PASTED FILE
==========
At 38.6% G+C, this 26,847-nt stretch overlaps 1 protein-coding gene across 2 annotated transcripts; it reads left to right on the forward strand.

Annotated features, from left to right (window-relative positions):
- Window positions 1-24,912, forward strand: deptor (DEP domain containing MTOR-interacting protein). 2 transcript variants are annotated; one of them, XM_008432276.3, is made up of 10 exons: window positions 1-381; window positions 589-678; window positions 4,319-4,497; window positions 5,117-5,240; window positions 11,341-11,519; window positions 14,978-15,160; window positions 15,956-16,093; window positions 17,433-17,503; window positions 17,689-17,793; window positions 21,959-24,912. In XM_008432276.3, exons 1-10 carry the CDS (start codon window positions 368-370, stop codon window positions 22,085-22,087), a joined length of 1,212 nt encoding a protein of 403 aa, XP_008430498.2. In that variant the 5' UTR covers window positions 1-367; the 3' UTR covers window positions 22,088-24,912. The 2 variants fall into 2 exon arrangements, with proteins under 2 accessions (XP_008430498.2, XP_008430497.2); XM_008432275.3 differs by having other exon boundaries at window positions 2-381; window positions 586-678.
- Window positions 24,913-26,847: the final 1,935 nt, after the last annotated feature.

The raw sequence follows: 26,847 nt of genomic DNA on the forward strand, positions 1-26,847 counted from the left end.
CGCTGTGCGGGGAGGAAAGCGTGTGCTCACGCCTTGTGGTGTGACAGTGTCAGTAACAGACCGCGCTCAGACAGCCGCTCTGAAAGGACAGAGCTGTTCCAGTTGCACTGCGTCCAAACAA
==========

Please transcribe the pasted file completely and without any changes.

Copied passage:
At 38.6% G+C, this 26,847-nt stretch overlaps 1 protein-coding gene across 2 annotated transcripts; it reads left to right on the forward strand.

Annotated features, from left to right (window-relative positions):
- Window positions 1-24,912, forward strand: deptor (DEP domain containing MTOR-interacting protein). 2 transcript variants are annotated; one of them, XM_008432276.3, is made up of 10 exons: window positions 1-381; window positions 589-678; window positions 4,319-4,497; window positions 5,117-5,240; window positions 11,341-11,519; window positions 14,978-15,160; window positions 15,956-16,093; window positions 17,433-17,503; window positions 17,689-17,793; window positions 21,959-24,912. In XM_008432276.3, exons 1-10 carry the CDS (start codon window positions 368-370, stop codon window positions 22,085-22,087), a joined length of 1,212 nt encoding a protein of 403 aa, XP_008430498.2. In that variant the 5' UTR covers window positions 1-367; the 3' UTR covers window positions 22,088-24,912. The 2 variants fall into 2 exon arrangements, with proteins under 2 accessions (XP_008430498.2, XP_008430497.2); XM_008432275.3 differs by having other exon boundaries at window positions 2-381; window positions 586-678.
- Window positions 24,913-26,847: the final 1,935 nt, after the last annotated feature.

The raw sequence follows: 26,847 nt of genomic DNA on the forward strand, positions 1-26,847 counted from the left end.
CGCTGTGCGGGGAGGAAAGCGTGTGCTCACGCCTTGTGGTGTGACAGTGTCAGTAACAGACCGCGCTCAGACAGCCGCTCTGAAAGGACAGAGCTGTTCCAGTTGCACTGCGTCCAAACAA